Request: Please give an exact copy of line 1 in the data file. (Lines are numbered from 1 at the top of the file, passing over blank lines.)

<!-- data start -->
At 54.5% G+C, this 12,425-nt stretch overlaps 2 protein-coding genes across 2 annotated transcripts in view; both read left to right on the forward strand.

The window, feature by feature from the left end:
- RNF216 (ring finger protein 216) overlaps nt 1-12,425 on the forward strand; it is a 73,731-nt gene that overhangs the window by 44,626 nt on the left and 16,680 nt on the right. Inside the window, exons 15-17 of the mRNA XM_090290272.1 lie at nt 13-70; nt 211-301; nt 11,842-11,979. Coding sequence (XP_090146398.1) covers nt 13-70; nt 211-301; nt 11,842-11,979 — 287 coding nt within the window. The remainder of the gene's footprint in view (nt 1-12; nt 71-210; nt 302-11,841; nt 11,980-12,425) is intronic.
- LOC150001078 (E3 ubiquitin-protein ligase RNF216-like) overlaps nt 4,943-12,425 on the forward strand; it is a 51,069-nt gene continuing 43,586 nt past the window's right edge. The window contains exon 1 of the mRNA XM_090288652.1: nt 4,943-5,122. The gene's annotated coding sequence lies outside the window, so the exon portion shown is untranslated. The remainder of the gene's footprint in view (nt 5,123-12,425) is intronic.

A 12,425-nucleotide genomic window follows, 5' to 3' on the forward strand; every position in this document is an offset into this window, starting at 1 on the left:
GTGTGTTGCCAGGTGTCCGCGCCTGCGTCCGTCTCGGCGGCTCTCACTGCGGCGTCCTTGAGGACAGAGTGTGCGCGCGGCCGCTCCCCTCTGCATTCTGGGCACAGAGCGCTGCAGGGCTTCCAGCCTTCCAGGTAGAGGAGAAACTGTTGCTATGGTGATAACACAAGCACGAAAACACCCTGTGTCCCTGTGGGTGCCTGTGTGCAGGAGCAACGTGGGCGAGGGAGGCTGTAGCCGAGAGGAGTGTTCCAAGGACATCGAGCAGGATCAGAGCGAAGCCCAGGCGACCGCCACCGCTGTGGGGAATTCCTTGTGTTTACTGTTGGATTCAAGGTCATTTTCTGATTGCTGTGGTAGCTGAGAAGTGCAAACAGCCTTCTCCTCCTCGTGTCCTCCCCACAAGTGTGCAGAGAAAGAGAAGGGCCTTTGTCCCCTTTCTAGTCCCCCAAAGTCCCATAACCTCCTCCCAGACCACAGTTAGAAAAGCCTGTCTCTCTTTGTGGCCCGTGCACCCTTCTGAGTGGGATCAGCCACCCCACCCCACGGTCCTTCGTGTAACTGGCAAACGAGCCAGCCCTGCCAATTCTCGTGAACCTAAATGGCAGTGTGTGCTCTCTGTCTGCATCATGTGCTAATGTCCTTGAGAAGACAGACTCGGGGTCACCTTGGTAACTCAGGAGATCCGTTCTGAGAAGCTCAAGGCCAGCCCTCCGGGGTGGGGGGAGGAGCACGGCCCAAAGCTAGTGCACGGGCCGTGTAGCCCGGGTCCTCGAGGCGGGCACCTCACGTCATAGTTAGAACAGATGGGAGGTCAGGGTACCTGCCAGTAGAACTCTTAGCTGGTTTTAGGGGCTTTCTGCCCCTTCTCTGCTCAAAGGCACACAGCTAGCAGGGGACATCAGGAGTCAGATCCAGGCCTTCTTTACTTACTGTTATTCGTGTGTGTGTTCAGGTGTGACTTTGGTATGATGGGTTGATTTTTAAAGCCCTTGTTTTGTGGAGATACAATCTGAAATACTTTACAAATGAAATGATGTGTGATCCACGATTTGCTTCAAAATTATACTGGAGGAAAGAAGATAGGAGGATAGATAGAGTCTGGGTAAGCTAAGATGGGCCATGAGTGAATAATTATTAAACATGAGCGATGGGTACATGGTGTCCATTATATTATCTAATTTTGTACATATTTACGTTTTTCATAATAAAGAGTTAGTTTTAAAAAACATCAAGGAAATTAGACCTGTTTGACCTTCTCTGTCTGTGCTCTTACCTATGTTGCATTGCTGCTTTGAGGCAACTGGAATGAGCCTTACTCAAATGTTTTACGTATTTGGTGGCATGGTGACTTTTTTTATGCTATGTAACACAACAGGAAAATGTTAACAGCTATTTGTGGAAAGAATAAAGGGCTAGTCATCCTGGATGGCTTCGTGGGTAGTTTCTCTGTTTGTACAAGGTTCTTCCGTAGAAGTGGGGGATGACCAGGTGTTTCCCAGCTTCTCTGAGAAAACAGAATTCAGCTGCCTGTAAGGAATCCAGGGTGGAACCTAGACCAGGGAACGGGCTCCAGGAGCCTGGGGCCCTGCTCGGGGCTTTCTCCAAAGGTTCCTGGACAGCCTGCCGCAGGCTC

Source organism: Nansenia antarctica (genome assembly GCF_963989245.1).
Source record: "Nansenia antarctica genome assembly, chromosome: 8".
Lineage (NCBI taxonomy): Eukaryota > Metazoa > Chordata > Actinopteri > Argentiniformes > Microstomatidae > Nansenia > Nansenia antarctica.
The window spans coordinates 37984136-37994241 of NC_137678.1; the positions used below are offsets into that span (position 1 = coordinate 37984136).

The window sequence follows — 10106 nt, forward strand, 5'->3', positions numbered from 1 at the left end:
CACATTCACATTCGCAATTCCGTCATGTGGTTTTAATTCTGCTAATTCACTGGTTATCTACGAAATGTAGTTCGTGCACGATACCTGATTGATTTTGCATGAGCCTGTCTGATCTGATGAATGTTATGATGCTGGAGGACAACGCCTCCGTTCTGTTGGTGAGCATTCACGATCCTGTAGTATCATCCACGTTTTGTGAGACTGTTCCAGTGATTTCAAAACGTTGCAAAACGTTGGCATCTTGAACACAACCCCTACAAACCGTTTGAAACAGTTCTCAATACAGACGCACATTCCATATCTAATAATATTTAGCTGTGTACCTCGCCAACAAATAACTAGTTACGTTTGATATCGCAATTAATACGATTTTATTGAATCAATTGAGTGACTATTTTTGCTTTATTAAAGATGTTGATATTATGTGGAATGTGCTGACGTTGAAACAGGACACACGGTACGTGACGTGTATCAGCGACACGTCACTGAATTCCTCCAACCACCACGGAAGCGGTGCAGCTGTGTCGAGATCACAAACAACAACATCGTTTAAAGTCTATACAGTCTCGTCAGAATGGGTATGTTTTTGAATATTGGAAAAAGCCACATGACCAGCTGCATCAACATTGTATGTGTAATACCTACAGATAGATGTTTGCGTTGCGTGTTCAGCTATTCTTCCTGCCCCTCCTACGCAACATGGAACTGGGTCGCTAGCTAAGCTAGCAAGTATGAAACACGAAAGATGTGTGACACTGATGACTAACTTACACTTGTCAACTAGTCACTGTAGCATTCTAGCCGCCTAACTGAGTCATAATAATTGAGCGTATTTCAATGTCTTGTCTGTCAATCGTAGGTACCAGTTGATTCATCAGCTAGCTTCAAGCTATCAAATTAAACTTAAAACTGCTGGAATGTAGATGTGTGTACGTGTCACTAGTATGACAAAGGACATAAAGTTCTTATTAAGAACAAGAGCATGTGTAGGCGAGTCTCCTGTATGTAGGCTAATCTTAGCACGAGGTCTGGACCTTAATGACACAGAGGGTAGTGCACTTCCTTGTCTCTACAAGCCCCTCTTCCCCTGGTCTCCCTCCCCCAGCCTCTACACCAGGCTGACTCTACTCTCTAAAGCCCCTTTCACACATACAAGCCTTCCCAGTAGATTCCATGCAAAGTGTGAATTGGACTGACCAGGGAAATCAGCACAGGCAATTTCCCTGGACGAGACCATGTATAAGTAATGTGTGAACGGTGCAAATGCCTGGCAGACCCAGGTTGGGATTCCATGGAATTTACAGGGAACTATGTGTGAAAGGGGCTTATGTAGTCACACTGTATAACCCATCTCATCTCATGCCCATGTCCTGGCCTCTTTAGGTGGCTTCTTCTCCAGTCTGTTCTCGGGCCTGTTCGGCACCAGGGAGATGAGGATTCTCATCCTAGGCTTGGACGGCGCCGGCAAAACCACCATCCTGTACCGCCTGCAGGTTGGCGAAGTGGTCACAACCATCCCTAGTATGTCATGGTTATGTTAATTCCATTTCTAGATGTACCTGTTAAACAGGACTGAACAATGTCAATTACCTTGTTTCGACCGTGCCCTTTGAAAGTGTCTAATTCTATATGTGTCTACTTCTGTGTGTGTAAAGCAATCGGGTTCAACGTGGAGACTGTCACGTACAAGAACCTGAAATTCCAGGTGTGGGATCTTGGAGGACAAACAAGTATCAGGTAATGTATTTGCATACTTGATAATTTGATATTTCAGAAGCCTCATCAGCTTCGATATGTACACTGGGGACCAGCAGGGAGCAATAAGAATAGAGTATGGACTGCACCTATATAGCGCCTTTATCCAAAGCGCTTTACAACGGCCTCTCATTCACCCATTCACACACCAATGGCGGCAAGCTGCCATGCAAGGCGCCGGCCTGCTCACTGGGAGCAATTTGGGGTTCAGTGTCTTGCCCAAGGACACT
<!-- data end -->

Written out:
At 54.5% G+C, this 12,425-nt stretch overlaps 2 protein-coding genes across 2 annotated transcripts in view; both read left to right on the forward strand.